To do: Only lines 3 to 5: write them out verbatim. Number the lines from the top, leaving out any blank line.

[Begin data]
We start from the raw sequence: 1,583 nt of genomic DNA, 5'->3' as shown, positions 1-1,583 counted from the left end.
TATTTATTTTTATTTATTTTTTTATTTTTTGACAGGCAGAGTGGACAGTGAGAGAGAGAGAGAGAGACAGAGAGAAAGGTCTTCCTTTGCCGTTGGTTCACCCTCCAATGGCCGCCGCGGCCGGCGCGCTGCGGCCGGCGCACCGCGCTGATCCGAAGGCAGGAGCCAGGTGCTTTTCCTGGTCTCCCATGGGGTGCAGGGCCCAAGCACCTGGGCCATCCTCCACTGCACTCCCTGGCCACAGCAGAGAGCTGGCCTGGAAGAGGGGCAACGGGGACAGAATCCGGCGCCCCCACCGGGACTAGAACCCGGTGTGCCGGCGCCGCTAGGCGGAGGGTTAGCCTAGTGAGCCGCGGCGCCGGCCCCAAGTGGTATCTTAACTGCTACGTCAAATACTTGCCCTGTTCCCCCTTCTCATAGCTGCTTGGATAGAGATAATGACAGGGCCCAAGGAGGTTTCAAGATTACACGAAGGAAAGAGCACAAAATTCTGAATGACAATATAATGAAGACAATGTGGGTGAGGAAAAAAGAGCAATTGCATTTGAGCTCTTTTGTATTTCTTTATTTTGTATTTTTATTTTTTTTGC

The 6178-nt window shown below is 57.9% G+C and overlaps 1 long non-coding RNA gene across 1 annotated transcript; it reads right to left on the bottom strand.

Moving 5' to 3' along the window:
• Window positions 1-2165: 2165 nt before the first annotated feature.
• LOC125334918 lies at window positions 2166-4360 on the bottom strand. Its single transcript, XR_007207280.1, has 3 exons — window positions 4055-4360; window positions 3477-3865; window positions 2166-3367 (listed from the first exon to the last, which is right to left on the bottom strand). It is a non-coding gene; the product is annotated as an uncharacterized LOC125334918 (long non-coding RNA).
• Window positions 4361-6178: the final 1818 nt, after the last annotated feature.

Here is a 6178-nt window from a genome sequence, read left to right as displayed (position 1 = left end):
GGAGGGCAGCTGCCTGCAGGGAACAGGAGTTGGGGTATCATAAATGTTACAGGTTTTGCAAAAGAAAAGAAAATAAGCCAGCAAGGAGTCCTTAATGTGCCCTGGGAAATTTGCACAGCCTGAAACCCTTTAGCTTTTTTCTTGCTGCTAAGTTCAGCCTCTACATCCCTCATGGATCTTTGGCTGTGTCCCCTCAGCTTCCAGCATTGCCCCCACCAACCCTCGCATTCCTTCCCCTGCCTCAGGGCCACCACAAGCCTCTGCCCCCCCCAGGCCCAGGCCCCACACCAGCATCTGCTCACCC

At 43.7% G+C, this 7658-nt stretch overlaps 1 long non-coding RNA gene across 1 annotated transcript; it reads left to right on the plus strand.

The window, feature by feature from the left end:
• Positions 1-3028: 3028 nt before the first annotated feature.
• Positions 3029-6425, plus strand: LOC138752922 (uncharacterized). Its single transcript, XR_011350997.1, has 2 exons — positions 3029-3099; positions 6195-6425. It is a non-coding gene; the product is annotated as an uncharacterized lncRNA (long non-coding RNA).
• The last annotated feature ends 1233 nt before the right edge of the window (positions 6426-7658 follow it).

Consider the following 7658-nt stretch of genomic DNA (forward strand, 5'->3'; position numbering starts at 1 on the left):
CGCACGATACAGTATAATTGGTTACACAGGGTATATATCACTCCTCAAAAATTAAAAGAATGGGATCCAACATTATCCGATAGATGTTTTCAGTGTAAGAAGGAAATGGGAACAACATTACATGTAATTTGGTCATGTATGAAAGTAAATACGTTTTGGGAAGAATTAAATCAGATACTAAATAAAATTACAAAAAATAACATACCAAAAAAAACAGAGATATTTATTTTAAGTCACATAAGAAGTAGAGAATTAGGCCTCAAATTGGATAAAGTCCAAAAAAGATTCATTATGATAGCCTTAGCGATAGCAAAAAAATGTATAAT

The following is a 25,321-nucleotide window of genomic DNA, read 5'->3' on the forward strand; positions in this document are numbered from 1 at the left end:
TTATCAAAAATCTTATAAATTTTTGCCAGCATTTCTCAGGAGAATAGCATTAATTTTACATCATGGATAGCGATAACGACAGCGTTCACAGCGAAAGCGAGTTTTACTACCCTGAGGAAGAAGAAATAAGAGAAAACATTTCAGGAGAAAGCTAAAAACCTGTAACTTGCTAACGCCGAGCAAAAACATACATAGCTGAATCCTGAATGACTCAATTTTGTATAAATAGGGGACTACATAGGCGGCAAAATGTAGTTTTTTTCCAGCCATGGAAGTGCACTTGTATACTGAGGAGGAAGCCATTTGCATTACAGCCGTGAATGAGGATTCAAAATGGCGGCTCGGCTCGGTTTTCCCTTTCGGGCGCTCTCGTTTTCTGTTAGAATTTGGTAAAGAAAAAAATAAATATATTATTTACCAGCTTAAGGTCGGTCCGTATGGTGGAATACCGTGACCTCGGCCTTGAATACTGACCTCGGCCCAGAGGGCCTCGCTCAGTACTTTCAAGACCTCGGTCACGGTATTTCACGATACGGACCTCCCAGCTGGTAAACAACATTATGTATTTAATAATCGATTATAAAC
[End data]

The 6178-nt window shown below is 57.9% G+C and overlaps 1 long non-coding RNA gene across 1 annotated transcript; it reads right to left on the bottom strand.

Moving 5' to 3' along the window:
• Window positions 1-2165: 2165 nt before the first annotated feature.